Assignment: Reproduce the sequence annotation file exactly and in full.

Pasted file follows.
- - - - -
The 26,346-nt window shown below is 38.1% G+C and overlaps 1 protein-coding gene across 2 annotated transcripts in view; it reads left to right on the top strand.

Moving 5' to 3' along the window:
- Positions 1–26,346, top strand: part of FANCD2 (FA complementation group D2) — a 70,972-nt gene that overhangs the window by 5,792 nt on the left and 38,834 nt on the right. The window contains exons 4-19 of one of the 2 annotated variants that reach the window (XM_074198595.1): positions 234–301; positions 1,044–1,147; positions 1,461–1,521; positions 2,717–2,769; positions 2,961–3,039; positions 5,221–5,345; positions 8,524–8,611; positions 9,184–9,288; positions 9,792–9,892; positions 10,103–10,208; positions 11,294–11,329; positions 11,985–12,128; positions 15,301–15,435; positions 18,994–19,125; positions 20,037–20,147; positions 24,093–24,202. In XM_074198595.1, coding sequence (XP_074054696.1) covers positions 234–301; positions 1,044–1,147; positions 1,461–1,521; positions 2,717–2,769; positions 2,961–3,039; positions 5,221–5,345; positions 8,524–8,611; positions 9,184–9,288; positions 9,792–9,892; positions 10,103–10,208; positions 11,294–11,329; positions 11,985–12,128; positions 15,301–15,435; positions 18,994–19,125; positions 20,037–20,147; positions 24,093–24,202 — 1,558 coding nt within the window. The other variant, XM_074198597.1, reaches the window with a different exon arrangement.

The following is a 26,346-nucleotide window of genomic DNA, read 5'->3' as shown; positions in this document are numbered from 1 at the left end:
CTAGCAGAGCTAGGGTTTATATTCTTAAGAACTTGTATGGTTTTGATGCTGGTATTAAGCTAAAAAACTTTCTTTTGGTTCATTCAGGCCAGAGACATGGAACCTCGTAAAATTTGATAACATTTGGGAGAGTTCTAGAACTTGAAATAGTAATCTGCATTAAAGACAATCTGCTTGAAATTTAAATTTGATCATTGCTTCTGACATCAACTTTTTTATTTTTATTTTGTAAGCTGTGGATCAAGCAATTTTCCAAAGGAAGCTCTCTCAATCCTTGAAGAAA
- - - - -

The 26,346-nt window shown below is 38.1% G+C and overlaps 1 protein-coding gene across 2 annotated transcripts in view; it reads left to right on the top strand.

Moving 5' to 3' along the window:
- Positions 1–26,346, top strand: part of FANCD2 (FA complementation group D2) — a 70,972-nt gene that overhangs the window by 5,792 nt on the left and 38,834 nt on the right. The window contains exons 4-19 of one of the 2 annotated variants that reach the window (XM_074198595.1): positions 234–301; positions 1,044–1,147; positions 1,461–1,521; positions 2,717–2,769; positions 2,961–3,039; positions 5,221–5,345; positions 8,524–8,611; positions 9,184–9,288; positions 9,792–9,892; positions 10,103–10,208; positions 11,294–11,329; positions 11,985–12,128; positions 15,301–15,435; positions 18,994–19,125; positions 20,037–20,147; positions 24,093–24,202. In XM_074198595.1, coding sequence (XP_074054696.1) covers positions 234–301; positions 1,044–1,147; positions 1,461–1,521; positions 2,717–2,769; positions 2,961–3,039; positions 5,221–5,345; positions 8,524–8,611; positions 9,184–9,288; positions 9,792–9,892; positions 10,103–10,208; positions 11,294–11,329; positions 11,985–12,128; positions 15,301–15,435; positions 18,994–19,125; positions 20,037–20,147; positions 24,093–24,202 — 1,558 coding nt within the window. The other variant, XM_074198597.1, reaches the window with a different exon arrangement.

The following is a 26,346-nucleotide window of genomic DNA, read 5'->3' as shown; positions in this document are numbered from 1 at the left end:
CTAGCAGAGCTAGGGTTTATATTCTTAAGAACTTGTATGGTTTTGATGCTGGTATTAAGCTAAAAAACTTTCTTTTGGTTCATTCAGGCCAGAGACATGGAACCTCGTAAAATTTGATAACATTTGGGAGAGTTCTAGAACTTGAAATAGTAATCTGCATTAAAGACAATCTGCTTGAAATTTAAATTTGATCATTGCTTCTGACATCAACTTTTTTATTTTTATTTTGTAAGCTGTGGATCAAGCAATTTTCCAAAGGAAGCTCTCTCAATCCTTGAAGAAA